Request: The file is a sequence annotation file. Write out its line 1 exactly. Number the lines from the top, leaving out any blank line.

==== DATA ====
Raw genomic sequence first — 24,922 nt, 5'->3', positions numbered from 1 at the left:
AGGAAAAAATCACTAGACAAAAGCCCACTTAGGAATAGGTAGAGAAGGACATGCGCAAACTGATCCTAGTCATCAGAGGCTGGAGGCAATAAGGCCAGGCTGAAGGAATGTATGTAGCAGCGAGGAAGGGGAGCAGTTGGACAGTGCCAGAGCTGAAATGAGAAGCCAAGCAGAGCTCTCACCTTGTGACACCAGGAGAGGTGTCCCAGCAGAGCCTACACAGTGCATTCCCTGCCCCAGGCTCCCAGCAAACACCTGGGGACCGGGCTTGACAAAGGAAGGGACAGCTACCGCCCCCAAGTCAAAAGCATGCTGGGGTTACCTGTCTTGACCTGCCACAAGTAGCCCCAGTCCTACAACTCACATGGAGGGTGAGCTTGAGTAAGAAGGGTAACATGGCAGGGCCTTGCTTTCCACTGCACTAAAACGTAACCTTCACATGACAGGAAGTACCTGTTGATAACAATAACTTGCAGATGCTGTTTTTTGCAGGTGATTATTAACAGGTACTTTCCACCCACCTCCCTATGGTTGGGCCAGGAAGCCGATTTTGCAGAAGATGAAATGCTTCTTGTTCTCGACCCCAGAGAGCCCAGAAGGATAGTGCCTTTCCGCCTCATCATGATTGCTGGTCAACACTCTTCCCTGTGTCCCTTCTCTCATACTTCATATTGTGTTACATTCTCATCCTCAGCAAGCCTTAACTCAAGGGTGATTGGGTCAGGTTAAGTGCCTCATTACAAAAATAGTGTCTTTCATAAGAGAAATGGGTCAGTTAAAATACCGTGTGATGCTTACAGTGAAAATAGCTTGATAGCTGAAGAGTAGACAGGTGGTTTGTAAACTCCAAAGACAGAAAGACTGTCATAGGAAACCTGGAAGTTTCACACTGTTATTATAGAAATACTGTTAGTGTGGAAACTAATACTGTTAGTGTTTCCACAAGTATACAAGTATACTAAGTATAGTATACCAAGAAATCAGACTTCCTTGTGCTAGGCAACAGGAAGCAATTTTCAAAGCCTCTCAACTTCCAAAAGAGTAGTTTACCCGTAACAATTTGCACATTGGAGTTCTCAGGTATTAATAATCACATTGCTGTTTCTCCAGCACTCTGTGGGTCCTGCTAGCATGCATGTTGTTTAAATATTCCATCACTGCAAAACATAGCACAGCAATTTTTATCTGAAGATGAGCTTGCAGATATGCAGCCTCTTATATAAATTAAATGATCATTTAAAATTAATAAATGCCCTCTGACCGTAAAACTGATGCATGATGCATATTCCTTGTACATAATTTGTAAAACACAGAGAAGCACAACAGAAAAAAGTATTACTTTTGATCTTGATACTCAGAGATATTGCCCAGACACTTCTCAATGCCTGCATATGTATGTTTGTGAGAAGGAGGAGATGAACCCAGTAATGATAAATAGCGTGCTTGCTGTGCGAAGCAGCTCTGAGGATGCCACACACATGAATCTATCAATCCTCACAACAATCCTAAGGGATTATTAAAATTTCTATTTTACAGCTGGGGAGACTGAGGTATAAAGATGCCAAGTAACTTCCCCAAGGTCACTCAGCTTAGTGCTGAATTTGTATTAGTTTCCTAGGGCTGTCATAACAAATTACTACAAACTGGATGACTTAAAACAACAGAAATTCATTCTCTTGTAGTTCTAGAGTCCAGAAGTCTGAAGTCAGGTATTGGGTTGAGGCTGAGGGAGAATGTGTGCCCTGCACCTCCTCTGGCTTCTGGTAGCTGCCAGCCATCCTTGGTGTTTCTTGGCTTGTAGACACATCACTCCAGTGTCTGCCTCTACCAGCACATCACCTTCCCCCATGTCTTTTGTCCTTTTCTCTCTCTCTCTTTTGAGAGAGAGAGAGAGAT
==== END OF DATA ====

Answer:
Raw genomic sequence first — 24,922 nt, 5'->3', positions numbered from 1 at the left: